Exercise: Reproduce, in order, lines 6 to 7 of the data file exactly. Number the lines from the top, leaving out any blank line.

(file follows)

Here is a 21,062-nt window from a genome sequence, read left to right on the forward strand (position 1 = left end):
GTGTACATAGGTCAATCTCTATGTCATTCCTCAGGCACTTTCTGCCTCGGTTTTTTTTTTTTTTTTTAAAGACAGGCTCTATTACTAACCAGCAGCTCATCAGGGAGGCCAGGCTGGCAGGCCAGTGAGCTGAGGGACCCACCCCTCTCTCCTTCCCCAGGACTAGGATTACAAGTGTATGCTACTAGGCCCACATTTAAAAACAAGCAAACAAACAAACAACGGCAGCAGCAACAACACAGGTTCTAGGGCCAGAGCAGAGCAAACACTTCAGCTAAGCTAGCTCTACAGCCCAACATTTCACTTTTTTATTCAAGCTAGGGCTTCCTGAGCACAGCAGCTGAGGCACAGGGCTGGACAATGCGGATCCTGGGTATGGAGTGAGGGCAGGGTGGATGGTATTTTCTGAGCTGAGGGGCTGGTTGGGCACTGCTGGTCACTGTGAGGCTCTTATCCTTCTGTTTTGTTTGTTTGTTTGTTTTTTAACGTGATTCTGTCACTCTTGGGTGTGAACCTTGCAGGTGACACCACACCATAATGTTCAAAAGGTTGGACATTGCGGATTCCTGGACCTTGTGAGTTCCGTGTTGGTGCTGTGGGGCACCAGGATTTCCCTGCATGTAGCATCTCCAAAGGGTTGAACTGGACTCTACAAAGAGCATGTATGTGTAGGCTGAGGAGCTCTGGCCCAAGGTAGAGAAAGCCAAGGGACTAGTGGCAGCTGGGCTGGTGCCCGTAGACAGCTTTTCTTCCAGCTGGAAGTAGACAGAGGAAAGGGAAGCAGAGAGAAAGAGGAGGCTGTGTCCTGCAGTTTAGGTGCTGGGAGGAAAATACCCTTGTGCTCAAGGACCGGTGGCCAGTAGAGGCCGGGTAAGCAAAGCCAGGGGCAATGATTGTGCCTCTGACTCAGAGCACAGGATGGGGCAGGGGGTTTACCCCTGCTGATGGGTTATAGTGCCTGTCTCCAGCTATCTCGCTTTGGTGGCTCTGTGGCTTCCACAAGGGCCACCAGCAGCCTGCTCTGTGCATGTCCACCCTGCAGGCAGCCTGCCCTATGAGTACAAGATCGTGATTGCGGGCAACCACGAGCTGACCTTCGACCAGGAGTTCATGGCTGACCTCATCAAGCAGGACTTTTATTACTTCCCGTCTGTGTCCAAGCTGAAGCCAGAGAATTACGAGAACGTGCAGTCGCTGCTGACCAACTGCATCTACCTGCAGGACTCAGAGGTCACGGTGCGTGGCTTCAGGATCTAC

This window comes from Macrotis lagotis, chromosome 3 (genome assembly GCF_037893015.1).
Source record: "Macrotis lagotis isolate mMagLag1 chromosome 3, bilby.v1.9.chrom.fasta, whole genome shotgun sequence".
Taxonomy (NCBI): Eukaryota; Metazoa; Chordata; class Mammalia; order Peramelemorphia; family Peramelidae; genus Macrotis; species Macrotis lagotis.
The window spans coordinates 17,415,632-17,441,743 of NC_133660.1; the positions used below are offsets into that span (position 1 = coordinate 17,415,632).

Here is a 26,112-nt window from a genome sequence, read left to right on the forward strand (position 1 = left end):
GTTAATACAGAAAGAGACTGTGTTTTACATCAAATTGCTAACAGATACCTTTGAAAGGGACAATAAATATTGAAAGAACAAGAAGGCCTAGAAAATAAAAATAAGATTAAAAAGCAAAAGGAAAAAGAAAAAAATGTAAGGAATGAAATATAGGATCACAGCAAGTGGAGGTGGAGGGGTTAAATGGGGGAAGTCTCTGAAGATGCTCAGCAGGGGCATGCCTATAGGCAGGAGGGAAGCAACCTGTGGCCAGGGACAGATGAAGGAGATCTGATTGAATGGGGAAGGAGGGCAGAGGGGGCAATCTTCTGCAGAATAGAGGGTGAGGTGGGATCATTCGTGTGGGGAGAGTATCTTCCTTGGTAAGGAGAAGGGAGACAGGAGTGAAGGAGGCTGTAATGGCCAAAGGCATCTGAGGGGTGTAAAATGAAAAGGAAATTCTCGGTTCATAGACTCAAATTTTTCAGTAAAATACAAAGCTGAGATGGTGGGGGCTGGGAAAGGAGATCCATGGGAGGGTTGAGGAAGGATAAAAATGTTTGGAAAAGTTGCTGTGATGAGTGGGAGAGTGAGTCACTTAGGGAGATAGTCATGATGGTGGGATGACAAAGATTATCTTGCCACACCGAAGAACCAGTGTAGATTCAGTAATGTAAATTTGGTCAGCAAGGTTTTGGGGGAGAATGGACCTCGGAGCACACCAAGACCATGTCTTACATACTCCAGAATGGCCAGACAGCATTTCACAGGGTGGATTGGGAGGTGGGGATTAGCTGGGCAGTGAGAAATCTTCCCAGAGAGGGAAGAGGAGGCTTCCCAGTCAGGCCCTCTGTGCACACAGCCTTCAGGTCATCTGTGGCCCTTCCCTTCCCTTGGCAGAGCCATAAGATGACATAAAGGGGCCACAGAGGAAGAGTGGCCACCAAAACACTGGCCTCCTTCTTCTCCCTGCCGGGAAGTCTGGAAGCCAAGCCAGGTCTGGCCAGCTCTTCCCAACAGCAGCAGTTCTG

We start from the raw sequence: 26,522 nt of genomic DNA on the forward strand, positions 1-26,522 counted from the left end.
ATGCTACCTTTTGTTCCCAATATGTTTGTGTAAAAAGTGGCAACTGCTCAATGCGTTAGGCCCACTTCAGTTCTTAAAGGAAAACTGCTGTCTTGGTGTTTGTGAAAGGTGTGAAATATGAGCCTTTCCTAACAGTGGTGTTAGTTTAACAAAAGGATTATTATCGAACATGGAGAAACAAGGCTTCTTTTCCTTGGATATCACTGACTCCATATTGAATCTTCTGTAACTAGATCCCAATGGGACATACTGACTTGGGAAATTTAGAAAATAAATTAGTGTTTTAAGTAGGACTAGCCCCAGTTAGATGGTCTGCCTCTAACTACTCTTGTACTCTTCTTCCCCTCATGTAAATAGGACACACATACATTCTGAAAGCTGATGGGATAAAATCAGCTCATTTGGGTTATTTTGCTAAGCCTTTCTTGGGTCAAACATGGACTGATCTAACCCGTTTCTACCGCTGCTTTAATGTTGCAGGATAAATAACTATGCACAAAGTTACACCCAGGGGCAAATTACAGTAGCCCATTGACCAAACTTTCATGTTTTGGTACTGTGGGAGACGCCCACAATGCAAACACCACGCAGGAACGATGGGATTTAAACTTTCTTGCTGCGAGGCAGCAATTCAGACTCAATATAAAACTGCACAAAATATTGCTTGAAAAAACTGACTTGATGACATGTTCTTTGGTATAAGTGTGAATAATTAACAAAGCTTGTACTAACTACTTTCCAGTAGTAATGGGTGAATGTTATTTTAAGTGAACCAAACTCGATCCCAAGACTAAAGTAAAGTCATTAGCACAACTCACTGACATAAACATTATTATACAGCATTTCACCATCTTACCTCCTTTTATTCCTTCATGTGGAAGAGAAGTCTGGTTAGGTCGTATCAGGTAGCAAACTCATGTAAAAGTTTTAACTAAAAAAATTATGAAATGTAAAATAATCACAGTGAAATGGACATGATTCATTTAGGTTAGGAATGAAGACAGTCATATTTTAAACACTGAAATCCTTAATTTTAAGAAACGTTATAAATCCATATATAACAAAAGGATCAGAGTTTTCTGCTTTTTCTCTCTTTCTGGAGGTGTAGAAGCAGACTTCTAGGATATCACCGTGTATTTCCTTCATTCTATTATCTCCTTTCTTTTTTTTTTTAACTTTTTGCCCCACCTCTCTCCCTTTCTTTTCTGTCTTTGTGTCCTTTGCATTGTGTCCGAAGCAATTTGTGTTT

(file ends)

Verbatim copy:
The window spans coordinates 17,415,632-17,441,743 of NC_133660.1; the positions used below are offsets into that span (position 1 = coordinate 17,415,632).

Here is a 26,112-nt window from a genome sequence, read left to right on the forward strand (position 1 = left end):